When you end a book, movie or an episode of a television series in a way that informs the reader or viewer that the story will continue, speculation, especially now through the use of the Internet, can run quite rampant. People who enjoyed your work may begin to dissect everything that happened and devise their own theories about what’s to come and what should happen to the characters they love, leading to high expectations that more than likely will be crushed under the hammer of the author’s plans. One recent example of this phenomenon is Star Wars: The Last Jedi, which subverted a lot of fan theories and upset a lot of people because it didn’t go the way they thought it should. This is a tricky thing to navigate for writers, but that shouldn’t stop them from telling the story they are inclined to write. It is up to the reader to subvert their own prejudicial expectations; if they can’t, there’s nothing the writer can really do about that. But when they can, it becomes a much richer experience for the reader as they enjoy the evolution of the story the way it was meant to be told.
In my review for Christa Yelich-Koth’s novel, Eomix Galaxy Books: Illusion, I thought it was a little off-putting that the book didn’t feel complete; the story abruptly ended without any real closure on the events that happened. My feelings haven’t changed after reading the second half of the story, Eomix Galaxy Books: Identity, which does a good job of bringing the story to a satisfying conclusion. The thing is, had the two books been combined into one larger piece, a lot of what feels superfluous and repetitious could have been stripped, leaving behind a story and pace that would have made the entire thing that much more riveting.
Identity picks up a few days after the events of Illusion, but the focus of the book dramatically shifts from the trials and tribulations of our original heroine, Daith, to a rescue mission orchestrated by her friend, Torrak. This shift might be somewhat jarring for those who are more interested in Daith and how she handles the events of the last book, but where I thought Daith and her journey was the most exciting part of Illusion, her storyline becomes quite flat for the first two-thirds of Identity, giving way for Torrak and his adventure to become the highlight of this chapter in the Eomix Galaxy series.
Because Torrak was a witness to Daith’s abduction by Trey Xiven, the commander of the Aleet Army, he is now a target of clean-up attempts by Xiven to hide what happened. When Torrak wakes up in the hospital, he quickly learns that he’s the only person who remembers Daith. Not even her own sister can remember (and when she starts to, the mind-altering drug she was given causes her to forget once again). So it is up to Torrak and his best friend Kalil to find out what happened and rescue her from Xiven’s nefarious plans. Along the way, the two unlikely heroes run into a bevy of colorful characters who help Torrak track her across the galaxy in one form or another, while being pursued by one of Xiven’s assassins.
Meanwhile, Daith continues her struggle to find peace with her new life. She still isn’t quite sure who to trust, and her determination for revenge grows stronger as Xiven and the Aleet Army get closer to their ultimate destination. To prepare her for the eventual war on Xiven’s home planet of Sintaur, Daith begins training with a new mentor, Cenjo, who starts to have reservations about where everything is heading. He isn’t quite sure Xiven is on the up-and-up, so he keeps a watchful eye over the both of them to hopefully prove himself wrong.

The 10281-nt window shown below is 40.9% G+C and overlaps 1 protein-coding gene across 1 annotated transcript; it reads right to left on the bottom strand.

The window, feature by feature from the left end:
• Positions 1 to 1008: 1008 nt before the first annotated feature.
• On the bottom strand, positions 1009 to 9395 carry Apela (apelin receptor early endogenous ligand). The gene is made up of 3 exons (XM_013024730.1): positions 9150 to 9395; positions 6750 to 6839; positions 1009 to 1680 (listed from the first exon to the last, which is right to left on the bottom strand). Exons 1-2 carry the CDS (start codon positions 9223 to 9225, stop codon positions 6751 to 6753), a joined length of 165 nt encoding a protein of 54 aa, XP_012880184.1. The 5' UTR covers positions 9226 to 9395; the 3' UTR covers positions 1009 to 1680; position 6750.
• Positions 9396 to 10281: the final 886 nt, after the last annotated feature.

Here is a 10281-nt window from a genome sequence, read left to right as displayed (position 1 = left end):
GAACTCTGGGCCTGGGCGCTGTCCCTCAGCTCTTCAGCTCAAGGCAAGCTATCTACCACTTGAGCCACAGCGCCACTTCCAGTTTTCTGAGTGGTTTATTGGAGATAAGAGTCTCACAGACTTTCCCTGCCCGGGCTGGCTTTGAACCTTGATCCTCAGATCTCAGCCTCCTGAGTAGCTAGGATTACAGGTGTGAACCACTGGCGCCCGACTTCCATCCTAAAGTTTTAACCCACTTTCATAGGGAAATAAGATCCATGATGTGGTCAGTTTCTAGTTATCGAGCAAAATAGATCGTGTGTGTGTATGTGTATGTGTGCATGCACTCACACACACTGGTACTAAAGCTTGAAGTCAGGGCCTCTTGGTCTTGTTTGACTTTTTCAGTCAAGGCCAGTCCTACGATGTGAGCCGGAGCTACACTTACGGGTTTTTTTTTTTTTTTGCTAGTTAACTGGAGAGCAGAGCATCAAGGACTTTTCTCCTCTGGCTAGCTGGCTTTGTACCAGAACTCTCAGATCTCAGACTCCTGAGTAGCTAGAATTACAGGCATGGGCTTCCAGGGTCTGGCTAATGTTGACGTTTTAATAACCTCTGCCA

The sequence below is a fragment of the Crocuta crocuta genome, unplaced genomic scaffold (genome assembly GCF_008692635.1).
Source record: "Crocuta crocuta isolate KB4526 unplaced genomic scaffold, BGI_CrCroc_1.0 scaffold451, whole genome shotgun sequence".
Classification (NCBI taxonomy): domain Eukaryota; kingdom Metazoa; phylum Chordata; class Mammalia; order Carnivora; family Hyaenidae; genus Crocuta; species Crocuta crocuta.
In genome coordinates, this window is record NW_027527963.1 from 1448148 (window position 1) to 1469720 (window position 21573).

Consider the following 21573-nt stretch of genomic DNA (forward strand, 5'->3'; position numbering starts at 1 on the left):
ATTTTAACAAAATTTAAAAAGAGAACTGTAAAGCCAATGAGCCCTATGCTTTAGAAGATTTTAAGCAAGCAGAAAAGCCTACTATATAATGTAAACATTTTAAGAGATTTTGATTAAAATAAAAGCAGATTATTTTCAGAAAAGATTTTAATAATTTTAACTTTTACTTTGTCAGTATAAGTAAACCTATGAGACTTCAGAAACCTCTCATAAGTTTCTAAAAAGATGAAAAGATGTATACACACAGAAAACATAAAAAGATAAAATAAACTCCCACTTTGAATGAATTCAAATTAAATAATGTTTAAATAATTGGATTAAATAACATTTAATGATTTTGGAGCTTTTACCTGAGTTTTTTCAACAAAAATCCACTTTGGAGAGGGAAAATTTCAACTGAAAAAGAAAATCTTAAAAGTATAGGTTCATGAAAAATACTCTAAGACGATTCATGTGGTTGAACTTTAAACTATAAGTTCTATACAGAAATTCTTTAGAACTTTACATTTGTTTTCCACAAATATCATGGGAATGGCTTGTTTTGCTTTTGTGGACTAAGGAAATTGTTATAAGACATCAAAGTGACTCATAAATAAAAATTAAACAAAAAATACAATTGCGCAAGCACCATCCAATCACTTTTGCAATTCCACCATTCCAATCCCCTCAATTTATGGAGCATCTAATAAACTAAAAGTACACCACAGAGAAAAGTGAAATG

A lot of what happens with Daith feels a bit repetitive as she continues her training and fights her daemons — in this case, her dreams — for control over her powers. At the same time, some of what happens to Torrak feels like a waste of time, as it doesn’t do anything much for the story. Take for example a scene in which Torrak stops on a planet to fuel his ship. Though this is an example of grounding the story in reality, the entire moment of him landing and fueling takes up about a page or so where nothing at all significant happens. Something like this could have been mentioned in one quick sentence in passing and no one would have batted an eye as to the realities of space travel.
It is instances such as these when I wish Illusion and Identity would have been combined into one book. This way, the timeline could have been condensed so it didn’t feel so stretched out, and both Daith and Torrak’s stories could have been told simultaneously, making the pace much quicker and keeping our interest more contained.
But with all of that aside, the last third of Identity almost makes up for everything. Christa does a terrific job setting up all of the character arcs to lead to an explosive finale that is written with an extraordinary flair, wrapping everything up in a way that was wonderfully unexpected, giving weight to Daith’s character and ending Torrak’s wild, fun adventure on a high Illusion failed to achieve.
My Grade: A-
Christa Yelich-Koth is an award-winning author and graphic novelist, and co-founder and head of submissions for Buzz & Roar Publishing. Born in Milwaukee, Christa graduated with a Bachelor of Science in Biology, which helps her when writing creatures and worlds in her science fiction. She writes because “I love creating something that pulls me out of my own world and lets me, for a little while, get lost inside someone or someplace else.”
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